It's the sort of battle that the Internet is famous for: a tiny startup with a bold idea, taking on a supreme-but-sluggish corporate institution.
But the David-and-Goliath struggle between Localtel, a small, free ISP (Internet service provider), and British Telecommunications Ltd. (BT) has been skewed from the start.
As a reseller of BT telephony services to consumers, Localtel has to tell BT whenever it wins a customer away from its hulking competitor -- and BT, which offers its own Internet service, has to flick the switch, one at a time.
This may sound like a hard way to run a business, but the U.K. government tossed Localtel a lifeline last week. Oftel, the regulatory body that oversees telephone networks in Britain, ordered BT to make life easier for the smaller company. Responding to Localtel complaints that BT was taking too long to hand customers over and switch the billing, Oftel told BT to pick up the pace and stop hampering Localtel's growth.
Unlike in the U.S., where most customers pay a flat rate for local calls, phone customers in the U.K. must pay by the minute, with peak-period charges of about 5 pence (8 U.S. cents) per minute. With the arrival of the Internet, and amid BT's ongoing reluctance to offer its customers flat-rate access, a horde of "free" ISPs appeared on the scene, including the much-touted Freeserve. These ISPs can offer consumer free access to the Internet because they take a cut of BT's profits from the phone charges that mount while users are online.
That arrangement has allowed free ISPs to explode. According to industry analysts at Fletcher Research, free ISP usage in the U.K. has grown from 1 million accounts in December 1998 to 5 million in June 1999 -- a five-fold increase in six months.
For its part, Localtel decided to fuse the free-access gambit with another idea. Under antimonopoly rules enacted in 1984, BT is required to allow other companies to resell voice and data telephony services on its network. Localtel not only offers cheaper telephony services, but also, through its Screaming.net service, provides customers with free access and no local phone charges on evenings and weekends.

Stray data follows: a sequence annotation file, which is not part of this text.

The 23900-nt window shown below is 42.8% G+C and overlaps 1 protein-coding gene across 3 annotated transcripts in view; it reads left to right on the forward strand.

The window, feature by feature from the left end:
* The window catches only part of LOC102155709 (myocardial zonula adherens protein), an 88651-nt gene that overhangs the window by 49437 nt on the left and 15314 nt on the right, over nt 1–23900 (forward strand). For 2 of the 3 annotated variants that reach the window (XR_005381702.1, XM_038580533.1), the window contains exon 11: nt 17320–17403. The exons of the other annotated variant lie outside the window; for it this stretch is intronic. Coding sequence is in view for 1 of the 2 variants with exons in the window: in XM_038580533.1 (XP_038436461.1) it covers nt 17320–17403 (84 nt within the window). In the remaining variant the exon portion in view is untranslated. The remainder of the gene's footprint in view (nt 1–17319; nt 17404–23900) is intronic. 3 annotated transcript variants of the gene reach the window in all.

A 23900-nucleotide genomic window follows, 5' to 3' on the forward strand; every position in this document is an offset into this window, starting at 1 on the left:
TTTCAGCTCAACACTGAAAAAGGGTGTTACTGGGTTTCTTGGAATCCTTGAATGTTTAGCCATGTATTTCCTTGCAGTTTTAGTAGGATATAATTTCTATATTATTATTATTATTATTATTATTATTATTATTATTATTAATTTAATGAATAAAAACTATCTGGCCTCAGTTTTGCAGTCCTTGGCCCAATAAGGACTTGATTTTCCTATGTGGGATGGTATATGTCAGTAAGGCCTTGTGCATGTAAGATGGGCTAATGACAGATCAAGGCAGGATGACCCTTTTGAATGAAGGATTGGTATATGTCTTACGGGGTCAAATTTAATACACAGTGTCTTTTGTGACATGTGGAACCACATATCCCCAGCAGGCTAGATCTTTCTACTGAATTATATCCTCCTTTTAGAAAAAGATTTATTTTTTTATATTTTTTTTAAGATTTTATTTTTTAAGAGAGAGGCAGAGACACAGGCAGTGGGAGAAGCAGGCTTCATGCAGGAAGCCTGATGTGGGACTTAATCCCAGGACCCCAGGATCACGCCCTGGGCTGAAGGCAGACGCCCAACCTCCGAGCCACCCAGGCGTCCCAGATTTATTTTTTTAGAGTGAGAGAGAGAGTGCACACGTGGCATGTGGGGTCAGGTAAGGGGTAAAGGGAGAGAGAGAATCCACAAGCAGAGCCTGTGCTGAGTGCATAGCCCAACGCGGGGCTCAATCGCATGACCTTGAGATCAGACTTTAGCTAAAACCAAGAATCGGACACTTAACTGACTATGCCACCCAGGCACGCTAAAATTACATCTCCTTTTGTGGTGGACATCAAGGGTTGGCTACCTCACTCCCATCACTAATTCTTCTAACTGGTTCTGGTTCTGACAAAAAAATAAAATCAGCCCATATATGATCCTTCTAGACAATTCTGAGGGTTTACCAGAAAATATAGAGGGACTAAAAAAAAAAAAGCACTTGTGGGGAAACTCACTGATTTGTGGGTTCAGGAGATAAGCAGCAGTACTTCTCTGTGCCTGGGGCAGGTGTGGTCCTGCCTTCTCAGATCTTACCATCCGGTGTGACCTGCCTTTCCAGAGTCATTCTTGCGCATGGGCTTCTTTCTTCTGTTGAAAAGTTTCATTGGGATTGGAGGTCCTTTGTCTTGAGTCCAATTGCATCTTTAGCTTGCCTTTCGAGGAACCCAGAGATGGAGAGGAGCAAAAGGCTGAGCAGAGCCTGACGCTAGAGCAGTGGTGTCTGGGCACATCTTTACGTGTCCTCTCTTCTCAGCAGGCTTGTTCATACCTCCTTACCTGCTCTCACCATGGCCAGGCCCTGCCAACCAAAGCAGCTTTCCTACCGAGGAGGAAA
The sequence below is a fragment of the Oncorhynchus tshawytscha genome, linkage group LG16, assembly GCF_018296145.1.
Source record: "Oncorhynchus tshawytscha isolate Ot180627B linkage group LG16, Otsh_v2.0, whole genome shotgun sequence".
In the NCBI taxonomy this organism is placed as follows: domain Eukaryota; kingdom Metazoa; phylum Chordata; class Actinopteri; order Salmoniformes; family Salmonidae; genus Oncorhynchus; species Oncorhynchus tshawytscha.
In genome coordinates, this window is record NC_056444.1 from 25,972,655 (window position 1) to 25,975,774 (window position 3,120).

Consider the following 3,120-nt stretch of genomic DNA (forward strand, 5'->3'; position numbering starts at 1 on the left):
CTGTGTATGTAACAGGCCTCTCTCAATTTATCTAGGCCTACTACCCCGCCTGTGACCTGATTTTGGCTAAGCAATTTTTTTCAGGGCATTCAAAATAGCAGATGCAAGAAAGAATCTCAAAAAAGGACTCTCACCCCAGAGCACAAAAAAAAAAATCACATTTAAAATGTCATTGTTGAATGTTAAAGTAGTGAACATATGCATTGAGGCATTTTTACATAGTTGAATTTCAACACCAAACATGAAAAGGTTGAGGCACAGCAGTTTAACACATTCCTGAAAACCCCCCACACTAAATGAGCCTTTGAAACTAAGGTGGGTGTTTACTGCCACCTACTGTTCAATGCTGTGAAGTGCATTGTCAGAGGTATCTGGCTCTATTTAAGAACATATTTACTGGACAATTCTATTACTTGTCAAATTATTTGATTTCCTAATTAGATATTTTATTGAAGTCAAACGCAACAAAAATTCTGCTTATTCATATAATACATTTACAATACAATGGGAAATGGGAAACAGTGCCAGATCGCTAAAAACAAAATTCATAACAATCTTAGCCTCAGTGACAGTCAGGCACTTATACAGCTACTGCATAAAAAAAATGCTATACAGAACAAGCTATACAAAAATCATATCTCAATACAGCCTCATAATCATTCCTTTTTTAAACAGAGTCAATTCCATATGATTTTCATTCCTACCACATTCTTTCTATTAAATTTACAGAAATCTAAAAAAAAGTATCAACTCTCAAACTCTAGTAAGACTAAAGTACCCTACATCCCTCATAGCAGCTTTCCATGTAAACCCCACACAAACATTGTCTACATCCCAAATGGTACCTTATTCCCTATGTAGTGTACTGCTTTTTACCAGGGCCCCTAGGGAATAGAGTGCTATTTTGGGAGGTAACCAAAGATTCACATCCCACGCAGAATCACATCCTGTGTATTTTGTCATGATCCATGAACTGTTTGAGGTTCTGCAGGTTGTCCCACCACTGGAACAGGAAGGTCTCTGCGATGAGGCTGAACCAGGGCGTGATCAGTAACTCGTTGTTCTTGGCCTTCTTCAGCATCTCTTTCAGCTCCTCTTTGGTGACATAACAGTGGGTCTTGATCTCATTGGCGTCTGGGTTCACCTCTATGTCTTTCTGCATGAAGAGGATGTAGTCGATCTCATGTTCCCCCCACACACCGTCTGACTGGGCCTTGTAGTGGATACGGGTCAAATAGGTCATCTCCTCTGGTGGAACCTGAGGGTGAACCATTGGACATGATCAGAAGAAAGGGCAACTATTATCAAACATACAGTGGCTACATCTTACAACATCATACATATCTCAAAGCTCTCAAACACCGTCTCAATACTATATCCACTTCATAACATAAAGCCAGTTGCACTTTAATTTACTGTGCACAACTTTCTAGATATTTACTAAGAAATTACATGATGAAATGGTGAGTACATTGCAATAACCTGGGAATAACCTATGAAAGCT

Since the debut of Screaming.net this past April, BT and other ISPs have also started giving away off-peak Internet service. But as the first out of the gate, Screaming.net saw some 3,000 customers sign up for the service each day, according to Localtel. The service now claims more than 100,000 users.
But many of those users have suffered in their attempts to actually log on, says Localtel, because BT has been slow to set them up. In the face of Screaming.net's heavy customer volume, the billing process BT had set up to serve resellers like Localtel was woefully inadequate, says Julie Swift, Localtel's spokeswoman. "Their in-house processes just fell apart," she says, explaining that although Localtel was filing its requests electronically, BT employees had to print each one out and re-enter the data by hand. "They couldn't handle the number of requests we sent in."
The problem became so bad that Localtel filed a complaint in May with regulator Oftel. After an eight-week investigation, Oftel found last week that BT's procedures were causing serious problems for independent resellers like Localtel.
An Oftel spokeswoman who asked not to be named says BT's paperwork problems were so extreme, some customers were left without any phone service at all for up to thirty days. "Currently, (these) providers are experiencing a number of problems, and in Oftel's view, the problems are from BT not providing adequate information," she says.
Oftel has given BT two months to correct the trouble. If the company doesn't comply in that time frame, the group will take more aggressive action, she says. "This could lead to us taking legal proceedings against them for breaching their license."
BT spokesman Simon Craven says his company is "slightly disappointed" at Oftel's order, and says BT has already done "a great deal of work" to provide service to resellers. He declines to discuss specifics about the company's internal procedures.
Nonetheless, Craven says that BT will comply with Oftel's order. "We've known about these issues for some time," he says. "The fact that there are problems isn't news to us."
In the meantime, Localtel's Swift says her company is trying to restore its damaged reputation.
"We hope this will exonerate us in the public eye," says Swift. "The problems we've been having are not of our own making. We've been having some extremely bad press. Localtel has been doing everything in our power to offer a choice to our customers and we have been hindered."